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Insurers Claim Global Warming Makes Some Regions Too Hot to Handle

As the nation braces for an active hurricane season, private insurers jump ship, leaving federal and state governments liable for ever increasing payouts



Jacques Descloitres, MODIS Rapid Response Team, NASA/GSFC

In the wake of skyrocketing insurance claims due to natural disasters—hurricanes, wildfires, droughts, blizzards and the like—insurers have been imposing steep rate hikes and, in some cases, fleeing high-risk areas, leaving consumers out in the cold. It's gotten so out of hand, consumer advocates say, that insurers now are even crying climate change as a factor in raising premiums or dumping clients.

As the crisis mounts, hard hit states such as Florida and Louisiana are increasingly stepping up as insurance companies check out, providing coverage for residents dropped by their insurers. And signs are things will get worse before they get better: The National Oceanic and Atmospheric Administration (NOAA) is predicting that this year's hurricane season—which officially began June 1—will be "very active," with three to five major hurricanes in the Atlantic.

Weather-related insurance losses rose to $50 billion in 2005 from less than $10 billion a decade earlier, according to a study by Ceres, a Boston-based nonprofit group that lobbies corporations to be environmentally responsible. The bulk of these losses can be attributed to sprawl in regions prone to catastrophe—the total area of coastal development in Florida has increased over 30 percent since 1990.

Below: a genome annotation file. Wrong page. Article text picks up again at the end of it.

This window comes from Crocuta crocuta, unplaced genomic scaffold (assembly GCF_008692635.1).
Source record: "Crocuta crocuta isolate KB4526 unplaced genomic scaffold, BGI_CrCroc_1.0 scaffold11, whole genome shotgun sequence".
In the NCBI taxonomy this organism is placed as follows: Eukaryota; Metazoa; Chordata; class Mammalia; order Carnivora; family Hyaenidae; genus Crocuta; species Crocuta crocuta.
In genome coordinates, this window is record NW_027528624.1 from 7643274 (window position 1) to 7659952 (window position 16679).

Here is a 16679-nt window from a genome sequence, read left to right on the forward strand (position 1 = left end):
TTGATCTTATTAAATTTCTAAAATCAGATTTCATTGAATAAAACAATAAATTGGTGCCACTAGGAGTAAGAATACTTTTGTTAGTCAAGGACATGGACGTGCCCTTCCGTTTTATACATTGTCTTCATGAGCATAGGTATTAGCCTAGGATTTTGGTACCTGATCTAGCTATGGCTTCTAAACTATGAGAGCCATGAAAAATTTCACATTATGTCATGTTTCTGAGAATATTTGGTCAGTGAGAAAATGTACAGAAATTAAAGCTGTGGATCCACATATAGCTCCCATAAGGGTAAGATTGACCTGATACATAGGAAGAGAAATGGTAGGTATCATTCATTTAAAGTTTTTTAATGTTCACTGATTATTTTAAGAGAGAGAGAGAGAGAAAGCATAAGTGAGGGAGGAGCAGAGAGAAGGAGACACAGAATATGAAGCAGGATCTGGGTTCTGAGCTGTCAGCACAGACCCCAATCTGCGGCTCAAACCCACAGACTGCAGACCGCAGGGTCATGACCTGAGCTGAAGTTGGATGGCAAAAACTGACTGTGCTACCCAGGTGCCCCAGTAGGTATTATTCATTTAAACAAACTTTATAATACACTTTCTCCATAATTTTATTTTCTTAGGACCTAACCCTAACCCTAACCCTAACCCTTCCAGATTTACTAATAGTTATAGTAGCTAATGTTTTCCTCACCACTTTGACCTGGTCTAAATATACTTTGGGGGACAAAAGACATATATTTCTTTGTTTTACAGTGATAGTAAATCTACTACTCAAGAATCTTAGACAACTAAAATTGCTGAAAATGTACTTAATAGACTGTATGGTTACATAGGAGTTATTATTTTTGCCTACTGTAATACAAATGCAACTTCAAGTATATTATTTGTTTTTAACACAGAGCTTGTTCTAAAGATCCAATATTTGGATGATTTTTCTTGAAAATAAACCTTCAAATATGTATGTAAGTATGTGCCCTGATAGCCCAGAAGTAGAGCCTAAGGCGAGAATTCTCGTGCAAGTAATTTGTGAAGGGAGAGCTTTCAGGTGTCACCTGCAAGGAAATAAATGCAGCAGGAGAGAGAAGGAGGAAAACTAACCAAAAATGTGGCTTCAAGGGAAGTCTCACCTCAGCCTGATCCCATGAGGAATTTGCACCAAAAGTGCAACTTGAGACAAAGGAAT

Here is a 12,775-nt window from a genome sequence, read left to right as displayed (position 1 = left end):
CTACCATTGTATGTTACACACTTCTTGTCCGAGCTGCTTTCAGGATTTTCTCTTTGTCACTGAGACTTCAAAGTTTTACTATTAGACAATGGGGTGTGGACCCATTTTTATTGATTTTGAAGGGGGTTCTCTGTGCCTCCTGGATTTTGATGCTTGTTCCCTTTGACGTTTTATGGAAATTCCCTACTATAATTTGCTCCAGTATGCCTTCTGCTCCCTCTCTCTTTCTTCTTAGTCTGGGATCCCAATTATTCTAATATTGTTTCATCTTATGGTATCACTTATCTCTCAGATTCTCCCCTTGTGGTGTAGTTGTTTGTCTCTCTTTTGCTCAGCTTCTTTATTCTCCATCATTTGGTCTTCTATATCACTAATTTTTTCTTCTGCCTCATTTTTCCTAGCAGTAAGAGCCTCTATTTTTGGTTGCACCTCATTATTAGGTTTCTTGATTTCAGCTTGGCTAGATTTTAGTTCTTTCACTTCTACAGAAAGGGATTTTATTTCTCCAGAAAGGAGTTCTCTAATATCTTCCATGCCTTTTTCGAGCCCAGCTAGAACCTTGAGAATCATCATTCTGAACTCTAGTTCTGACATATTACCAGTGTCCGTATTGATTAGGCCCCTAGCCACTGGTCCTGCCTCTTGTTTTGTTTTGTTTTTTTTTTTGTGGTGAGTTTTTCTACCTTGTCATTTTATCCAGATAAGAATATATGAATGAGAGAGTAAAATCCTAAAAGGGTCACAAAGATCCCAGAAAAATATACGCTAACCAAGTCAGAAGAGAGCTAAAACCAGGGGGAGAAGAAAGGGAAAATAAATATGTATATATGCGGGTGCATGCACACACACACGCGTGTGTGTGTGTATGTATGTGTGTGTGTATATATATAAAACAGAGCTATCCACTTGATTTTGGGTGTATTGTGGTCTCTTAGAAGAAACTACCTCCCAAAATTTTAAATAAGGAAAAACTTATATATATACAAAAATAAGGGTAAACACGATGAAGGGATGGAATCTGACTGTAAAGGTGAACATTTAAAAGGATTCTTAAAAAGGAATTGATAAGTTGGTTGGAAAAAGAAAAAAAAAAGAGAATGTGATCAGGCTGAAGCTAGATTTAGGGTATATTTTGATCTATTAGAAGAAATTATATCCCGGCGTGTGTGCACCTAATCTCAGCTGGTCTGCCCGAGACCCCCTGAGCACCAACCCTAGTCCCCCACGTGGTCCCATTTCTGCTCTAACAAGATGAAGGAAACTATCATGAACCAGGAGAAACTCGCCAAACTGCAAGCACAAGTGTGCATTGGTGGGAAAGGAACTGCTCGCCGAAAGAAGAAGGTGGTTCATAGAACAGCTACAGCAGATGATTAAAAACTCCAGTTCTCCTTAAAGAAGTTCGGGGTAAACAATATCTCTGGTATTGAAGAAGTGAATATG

A Warmer Earth, and Fewer Insured

Private insurers also point fingers at a changing climate, citing a report issued by the Intergovernmental Panel on Climate Change (IPCC) earlier this year that concluded global warming is to blame for a doubling over the past five years of natural disasters—and that the situation will worsen if nothing is done to stop it. (The often-touted link between climate change and increased hurricane strength, however, has yet to be firmly established.)

"If circumstances change due to global warming that alter the level of risk, insurance companies need to be free to reflect that risk," says David Snyder, vice president and assistant general counsel for the American Insurance Association (AIA). "The reality is that in some places the risk is so severe that [these locations] are uninsurable."

Over the past year alone, insurance companies have dramatically raised homeowners' annual premiums in parts of Texas, Louisiana, the Carolinas, Massachusetts and New York State. In the Florida Keys, for instance, windstorm insurance rates for a 1,900-square-foot home in Monroe County soared from $3,000 in 2004 to nearly $16,000 in 2007. In South Carolina private companies have stopped insuring homes valued at less than $500,000. In Rhode Island some agencies have refused to cover any coastal properties. Allstate, one of the largest residential property insurers on the east coast, elected not to renew 30,000 policies covering coastal properties in New York City, Long Island, Westchester County and Connecticut, and is considering reducing coastal area coverage in Massachusetts and along the Gulf.

Predictable Risk or Idle Speculation?

Consumers are up in arms about these trends. "I think [insurance companies] are speculating on the fear of global warming and using it as an opportunity to raise rates," says Bill Newton, executive director of the Florida Consumer Action Network.

In the past, when private industry backed away from ventures it deemed too risky, the state and federal government often picked up the slack. The best examples are flood and crop insurance, which are now largely federally funded.

"There's a continuum between public and private risk sharing, formally and informally. They play off one another and it's like a tug of rope almost," says Evan Mills, an environmental and energy systems scientist at Lawrence Berkeley National Laboratory in California.